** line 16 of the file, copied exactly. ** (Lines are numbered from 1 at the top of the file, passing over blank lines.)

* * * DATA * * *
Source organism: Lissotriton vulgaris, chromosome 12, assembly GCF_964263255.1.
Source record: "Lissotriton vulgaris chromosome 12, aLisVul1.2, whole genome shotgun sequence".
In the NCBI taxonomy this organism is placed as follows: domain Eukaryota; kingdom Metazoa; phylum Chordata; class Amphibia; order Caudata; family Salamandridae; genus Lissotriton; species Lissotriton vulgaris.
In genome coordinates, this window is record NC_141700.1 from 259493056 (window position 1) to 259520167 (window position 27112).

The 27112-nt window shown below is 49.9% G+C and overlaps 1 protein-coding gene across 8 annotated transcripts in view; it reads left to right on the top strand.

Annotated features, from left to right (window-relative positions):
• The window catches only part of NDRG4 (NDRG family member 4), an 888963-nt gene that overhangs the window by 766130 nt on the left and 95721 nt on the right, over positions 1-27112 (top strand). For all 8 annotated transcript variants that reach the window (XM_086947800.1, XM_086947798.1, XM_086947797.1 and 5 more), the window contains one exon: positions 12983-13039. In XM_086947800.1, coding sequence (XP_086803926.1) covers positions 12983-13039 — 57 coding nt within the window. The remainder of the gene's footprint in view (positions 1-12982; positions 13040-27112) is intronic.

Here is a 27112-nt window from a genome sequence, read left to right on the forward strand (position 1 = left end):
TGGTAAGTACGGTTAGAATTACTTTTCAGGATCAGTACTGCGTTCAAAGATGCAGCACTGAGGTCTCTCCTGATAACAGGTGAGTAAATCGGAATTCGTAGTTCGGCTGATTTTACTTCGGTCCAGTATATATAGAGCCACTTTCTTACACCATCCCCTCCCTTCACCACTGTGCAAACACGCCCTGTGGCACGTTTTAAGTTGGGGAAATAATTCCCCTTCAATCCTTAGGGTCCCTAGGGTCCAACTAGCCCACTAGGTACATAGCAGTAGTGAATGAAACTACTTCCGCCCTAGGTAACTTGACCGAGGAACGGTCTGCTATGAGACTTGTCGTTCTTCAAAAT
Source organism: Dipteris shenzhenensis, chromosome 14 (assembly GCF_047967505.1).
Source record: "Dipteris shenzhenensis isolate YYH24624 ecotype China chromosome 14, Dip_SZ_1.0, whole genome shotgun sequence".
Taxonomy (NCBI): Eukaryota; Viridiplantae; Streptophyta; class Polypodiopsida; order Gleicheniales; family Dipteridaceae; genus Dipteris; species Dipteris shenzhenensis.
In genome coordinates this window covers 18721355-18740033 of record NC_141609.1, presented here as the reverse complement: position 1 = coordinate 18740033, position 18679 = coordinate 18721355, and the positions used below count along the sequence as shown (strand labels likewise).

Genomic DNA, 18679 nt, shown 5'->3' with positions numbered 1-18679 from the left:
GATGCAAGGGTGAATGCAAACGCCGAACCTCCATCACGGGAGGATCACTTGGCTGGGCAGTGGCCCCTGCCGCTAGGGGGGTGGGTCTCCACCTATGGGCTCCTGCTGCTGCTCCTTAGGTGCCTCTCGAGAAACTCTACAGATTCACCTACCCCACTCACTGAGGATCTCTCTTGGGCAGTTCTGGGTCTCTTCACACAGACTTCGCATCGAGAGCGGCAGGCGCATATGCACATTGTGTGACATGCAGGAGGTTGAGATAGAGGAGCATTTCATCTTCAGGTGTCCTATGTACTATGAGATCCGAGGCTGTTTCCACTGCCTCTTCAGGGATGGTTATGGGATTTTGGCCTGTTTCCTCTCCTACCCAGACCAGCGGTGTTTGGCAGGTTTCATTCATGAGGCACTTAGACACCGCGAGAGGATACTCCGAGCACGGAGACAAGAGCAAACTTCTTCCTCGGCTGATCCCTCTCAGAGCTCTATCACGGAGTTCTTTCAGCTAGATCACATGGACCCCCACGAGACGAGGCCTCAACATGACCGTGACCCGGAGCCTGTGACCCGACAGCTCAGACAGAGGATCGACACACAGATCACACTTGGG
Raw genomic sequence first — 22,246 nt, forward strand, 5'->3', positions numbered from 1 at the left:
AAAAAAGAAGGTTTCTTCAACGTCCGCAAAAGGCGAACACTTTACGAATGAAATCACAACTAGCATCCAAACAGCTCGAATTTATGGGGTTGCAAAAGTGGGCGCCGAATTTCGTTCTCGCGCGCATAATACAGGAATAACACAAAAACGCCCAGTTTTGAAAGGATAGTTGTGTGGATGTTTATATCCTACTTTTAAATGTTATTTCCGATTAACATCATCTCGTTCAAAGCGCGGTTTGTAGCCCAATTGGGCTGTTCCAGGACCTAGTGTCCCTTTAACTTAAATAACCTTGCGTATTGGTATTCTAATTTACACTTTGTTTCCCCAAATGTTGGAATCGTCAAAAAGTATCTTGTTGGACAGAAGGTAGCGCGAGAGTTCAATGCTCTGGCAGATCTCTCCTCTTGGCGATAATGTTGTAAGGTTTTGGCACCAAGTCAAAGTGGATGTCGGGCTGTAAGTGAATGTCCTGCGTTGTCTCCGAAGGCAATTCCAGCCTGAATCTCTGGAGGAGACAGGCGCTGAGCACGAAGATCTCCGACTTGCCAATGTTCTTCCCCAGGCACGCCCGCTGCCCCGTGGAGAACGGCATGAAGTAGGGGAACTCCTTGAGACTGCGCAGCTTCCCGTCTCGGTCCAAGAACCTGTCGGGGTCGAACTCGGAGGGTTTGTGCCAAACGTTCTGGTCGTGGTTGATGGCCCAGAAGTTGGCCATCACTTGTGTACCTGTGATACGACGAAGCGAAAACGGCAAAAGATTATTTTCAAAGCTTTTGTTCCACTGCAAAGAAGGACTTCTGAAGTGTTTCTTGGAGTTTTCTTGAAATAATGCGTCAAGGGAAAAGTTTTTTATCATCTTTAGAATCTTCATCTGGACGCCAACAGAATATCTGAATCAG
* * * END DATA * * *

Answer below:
Raw genomic sequence first — 22,246 nt, forward strand, 5'->3', positions numbered from 1 at the left: